Touring to support their new album, Poseidon and the Bitter Bug, the Indigo Girls are playing two sold-out shows in Colorado with local favorite Gregory Alan Isakov.
Emily Saliers took the time to answer some questions about the record, what she’d like to learn how to do and to offer some advice for younger artists.
Q: You went indie for this record, what are some of the differences between working indie and being on a label for you?
A: It’s really liberating to be on our own, the main difference is that it’s all on your shoulders, in your camp, you have all the responsibility, financial responsibility. But the more important thing for us is that we don’t have to approve anything through anybody, we’re not worried about what the middle man, nobody’s wasting marketing money. All the decisions are being made in-house.
Does it change your creative process any, knowing that you’ll have total control?
The songs are just going to be the songs, but it does affect the studio experience. There’s a smaller budget, you don’t have a record company putting up the money. We made the record much more quickly, we did two records in three and a half weeks. You sort of have to ask your team to cut you’re a break, charge you less, stuff like that.
Q: Do you have any favorites off the new record?
A: Quite honestly I like all these songs, we play almost every one of them every night. Sometimes you don’t do a song live for different reasons – they don’t translate or you don’t have a band. All these songs can be played acoustically or with one electric guitar. We’ve got Julie Wolf playing keyboards and accordion. I like all the songs, I really do, and I think that they all work well together.
Q: After so many years performing, does it ever get old to have to sing, say, Closer to Fine or anything from the earlier days?
A: It doesn’t get old because everybody sings and it’s just like a big, old sing-along. [Closer to Fine’s] not really like a song that’s performed any more, it’s a time for everybody to get up and clap their hands and sing. So, we don’t get tired of it. We should be tired of it, but we’re not.
Q: What do you always pack in your suitcase before you head out on the road?
A: I have to have a book, or like the New York Times crossword puzzle. And workout clothes. Everything else is pretty basic: stage boots, a pair of jeans, couple shirts and that’s it. I have to have reading material and my reading glasses, unfortunately.
Q: If you could sit down for an hour and play with any other musician, alive or dead, who would it be and what would you ask them?
A: Either Stevie Wonder or Mary J. Blige.
Q: What have you always wanted to learn how to do?
A: If it had to do with music, I’d love to learn how to play the piano, I’ve just never had time. That’s one thing about this life, you don’t have time to take lessons. I’d love to learn Spanish. I’m just going to have to get away for a month and do an immersion.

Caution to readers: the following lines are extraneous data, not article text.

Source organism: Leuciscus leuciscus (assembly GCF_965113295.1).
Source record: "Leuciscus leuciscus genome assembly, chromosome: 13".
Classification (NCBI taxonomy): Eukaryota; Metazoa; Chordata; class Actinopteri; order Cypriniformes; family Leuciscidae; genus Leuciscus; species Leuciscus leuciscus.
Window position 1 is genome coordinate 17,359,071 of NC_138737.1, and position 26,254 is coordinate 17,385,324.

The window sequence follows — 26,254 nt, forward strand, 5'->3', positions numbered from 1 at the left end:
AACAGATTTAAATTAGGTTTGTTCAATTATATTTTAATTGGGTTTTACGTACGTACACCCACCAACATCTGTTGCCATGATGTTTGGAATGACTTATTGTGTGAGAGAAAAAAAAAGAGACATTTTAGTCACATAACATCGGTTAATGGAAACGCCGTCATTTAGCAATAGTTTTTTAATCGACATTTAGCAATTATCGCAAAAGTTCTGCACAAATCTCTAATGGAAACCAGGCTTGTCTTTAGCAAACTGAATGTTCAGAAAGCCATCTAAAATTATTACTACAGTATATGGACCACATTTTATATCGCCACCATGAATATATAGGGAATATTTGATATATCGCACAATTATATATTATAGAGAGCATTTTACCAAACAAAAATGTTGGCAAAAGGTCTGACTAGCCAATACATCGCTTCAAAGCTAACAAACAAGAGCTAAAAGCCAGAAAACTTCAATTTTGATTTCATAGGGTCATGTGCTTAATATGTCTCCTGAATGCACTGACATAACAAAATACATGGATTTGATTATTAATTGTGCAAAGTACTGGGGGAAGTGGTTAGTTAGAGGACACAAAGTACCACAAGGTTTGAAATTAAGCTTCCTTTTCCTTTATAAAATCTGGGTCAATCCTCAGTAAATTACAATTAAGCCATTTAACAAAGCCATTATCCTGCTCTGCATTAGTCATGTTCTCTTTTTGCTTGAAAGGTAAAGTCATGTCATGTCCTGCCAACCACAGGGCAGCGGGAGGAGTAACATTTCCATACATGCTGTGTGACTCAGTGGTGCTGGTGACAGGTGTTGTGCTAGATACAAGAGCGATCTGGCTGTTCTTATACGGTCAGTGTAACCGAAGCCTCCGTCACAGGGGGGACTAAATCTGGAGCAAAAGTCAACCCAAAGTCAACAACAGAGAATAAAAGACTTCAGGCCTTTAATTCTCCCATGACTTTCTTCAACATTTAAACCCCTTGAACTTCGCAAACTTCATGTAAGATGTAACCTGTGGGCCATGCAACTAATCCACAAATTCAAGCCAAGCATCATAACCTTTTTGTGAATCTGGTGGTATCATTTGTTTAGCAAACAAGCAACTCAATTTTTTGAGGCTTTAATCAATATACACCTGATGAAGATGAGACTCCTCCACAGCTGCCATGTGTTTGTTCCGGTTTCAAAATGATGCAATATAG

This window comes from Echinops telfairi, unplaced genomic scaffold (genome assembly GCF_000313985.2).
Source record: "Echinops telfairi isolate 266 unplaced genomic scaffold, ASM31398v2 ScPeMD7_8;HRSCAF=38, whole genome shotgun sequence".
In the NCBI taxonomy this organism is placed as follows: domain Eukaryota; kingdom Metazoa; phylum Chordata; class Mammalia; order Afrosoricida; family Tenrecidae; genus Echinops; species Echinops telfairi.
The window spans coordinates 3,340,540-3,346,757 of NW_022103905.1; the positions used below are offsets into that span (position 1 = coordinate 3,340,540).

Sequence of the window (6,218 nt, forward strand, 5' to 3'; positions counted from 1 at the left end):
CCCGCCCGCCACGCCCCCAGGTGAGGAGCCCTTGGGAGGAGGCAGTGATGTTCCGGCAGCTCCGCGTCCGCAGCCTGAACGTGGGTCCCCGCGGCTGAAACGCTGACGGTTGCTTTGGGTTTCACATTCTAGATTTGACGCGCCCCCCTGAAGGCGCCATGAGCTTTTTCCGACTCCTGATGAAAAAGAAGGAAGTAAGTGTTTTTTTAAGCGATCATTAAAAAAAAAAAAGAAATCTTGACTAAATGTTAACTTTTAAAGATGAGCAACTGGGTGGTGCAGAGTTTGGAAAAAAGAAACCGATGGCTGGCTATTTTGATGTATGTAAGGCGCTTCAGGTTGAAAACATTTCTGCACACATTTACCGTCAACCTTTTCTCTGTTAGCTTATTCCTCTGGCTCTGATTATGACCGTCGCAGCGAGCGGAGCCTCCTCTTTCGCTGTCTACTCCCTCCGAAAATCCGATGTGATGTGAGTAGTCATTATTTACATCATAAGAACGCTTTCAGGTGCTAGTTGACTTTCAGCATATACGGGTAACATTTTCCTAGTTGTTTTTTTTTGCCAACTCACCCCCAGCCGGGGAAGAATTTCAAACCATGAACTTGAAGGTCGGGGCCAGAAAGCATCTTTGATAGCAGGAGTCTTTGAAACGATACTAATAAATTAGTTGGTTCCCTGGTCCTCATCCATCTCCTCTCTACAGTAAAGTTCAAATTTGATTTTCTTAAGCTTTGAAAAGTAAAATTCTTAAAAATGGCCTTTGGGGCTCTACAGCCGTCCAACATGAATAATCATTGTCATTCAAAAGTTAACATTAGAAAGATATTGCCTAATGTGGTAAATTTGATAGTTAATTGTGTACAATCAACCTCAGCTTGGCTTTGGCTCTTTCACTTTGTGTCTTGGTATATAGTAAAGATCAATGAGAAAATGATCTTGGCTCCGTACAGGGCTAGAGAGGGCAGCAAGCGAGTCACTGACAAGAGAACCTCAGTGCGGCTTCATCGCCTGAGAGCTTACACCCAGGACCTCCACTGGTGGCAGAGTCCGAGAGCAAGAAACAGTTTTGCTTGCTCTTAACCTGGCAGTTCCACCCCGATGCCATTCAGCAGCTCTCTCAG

Q: Do you have any advice for artists that are just starting out?
A: Play as much as possible, now it’s so much cheaper to make a record, a lot of people have home studios, you can put one together on GarageBand. I’d say play as much as possible and find your voice.
Q: When you were starting out, did you have any aspirations that you haven’t reached yet?
A: The only aspirations we had were like, “We want to play at that club that we haven’t got a gig at yet.” Or, “We want the college radio station to put us in medium rotation instead of light.” Things like that, we had no aspirations for a long-term career. But we always enjoyed music, I never felt like, even when we were packing up our cars and eating fast food and sharing rooms – stuff I can’t imagine doing now, even when we were doing that it didn’t feel like we were paying dues.
Q: You’ll be in Colorado next week, what do you have planned for the rest of the summer?
A: We’re touring, through July. We’ve got August off, Amy’s going to do some solo touring behind her new solo record. We’re going to go to the UK in October. It’ll be great to be back in Colorado though, Chautauqua’s one of our favorite places to play.
Q: Anything else?
A: We are doing a food drive, working with a group called Rock for a Remedy and we’re also collecting pet food, so the Humane Society of Boulder Valley will be there. So if people bring four or more items, non-perishable, they’ll be enrolled in a raffle. We’ve collected a lot of food and a lot of pet food so we just want to make people aware and we’d love for them to bring stuff.
And another thing is that Gregory Alan Isakov, who’s opening, he’s awesome.